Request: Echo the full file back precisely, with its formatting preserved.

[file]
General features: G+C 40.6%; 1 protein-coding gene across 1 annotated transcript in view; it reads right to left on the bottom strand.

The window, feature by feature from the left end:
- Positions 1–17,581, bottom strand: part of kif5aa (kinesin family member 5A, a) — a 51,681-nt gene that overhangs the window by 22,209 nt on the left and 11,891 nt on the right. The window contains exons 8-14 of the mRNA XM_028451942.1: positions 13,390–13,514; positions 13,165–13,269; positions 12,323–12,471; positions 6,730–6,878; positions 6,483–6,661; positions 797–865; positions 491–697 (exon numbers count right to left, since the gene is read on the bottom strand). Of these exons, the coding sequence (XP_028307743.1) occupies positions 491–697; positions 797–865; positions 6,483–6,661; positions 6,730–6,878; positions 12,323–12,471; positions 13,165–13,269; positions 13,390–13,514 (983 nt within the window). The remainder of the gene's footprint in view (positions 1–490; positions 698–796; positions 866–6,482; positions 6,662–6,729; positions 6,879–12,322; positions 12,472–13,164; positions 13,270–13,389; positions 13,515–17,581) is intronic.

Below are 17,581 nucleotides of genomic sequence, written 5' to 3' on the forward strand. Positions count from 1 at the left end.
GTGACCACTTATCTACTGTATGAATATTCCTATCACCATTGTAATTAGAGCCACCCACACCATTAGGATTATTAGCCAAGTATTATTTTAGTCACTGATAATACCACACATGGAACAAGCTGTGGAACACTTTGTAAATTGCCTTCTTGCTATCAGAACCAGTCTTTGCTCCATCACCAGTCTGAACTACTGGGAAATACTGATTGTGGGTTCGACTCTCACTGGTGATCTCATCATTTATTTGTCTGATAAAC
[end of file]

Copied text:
General features: G+C 40.6%; 1 protein-coding gene across 1 annotated transcript in view; it reads right to left on the bottom strand.

The window, feature by feature from the left end:
- Positions 1–17,581, bottom strand: part of kif5aa (kinesin family member 5A, a) — a 51,681-nt gene that overhangs the window by 22,209 nt on the left and 11,891 nt on the right. The window contains exons 8-14 of the mRNA XM_028451942.1: positions 13,390–13,514; positions 13,165–13,269; positions 12,323–12,471; positions 6,730–6,878; positions 6,483–6,661; positions 797–865; positions 491–697 (exon numbers count right to left, since the gene is read on the bottom strand). Of these exons, the coding sequence (XP_028307743.1) occupies positions 491–697; positions 797–865; positions 6,483–6,661; positions 6,730–6,878; positions 12,323–12,471; positions 13,165–13,269; positions 13,390–13,514 (983 nt within the window). The remainder of the gene's footprint in view (positions 1–490; positions 698–796; positions 866–6,482; positions 6,662–6,729; positions 6,879–12,322; positions 12,472–13,164; positions 13,270–13,389; positions 13,515–17,581) is intronic.

Below are 17,581 nucleotides of genomic sequence, written 5' to 3' on the forward strand. Positions count from 1 at the left end.
GTGACCACTTATCTACTGTATGAATATTCCTATCACCATTGTAATTAGAGCCACCCACACCATTAGGATTATTAGCCAAGTATTATTTTAGTCACTGATAATACCACACATGGAACAAGCTGTGGAACACTTTGTAAATTGCCTTCTTGCTATCAGAACCAGTCTTTGCTCCATCACCAGTCTGAACTACTGGGAAATACTGATTGTGGGTTCGACTCTCACTGGTGATCTCATCATTTATTTGTCTGATAAAC